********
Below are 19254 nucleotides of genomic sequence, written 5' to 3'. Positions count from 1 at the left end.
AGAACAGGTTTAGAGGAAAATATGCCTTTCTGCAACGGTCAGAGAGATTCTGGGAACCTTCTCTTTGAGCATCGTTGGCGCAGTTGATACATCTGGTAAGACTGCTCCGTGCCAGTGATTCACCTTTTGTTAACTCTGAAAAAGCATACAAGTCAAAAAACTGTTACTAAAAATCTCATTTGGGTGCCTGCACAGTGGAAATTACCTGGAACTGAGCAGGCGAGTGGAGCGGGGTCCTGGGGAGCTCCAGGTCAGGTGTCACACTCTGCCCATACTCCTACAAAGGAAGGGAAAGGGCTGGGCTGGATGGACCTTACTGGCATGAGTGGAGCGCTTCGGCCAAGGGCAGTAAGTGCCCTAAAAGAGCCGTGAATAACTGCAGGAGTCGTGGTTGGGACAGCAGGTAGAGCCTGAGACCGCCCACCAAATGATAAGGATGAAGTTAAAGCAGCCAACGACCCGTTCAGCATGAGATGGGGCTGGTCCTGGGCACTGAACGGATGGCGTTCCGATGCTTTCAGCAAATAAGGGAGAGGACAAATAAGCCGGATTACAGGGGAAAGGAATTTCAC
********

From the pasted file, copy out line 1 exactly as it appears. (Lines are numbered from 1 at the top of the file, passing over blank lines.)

Below are 19254 nucleotides of genomic sequence, written 5' to 3'. Positions count from 1 at the left end.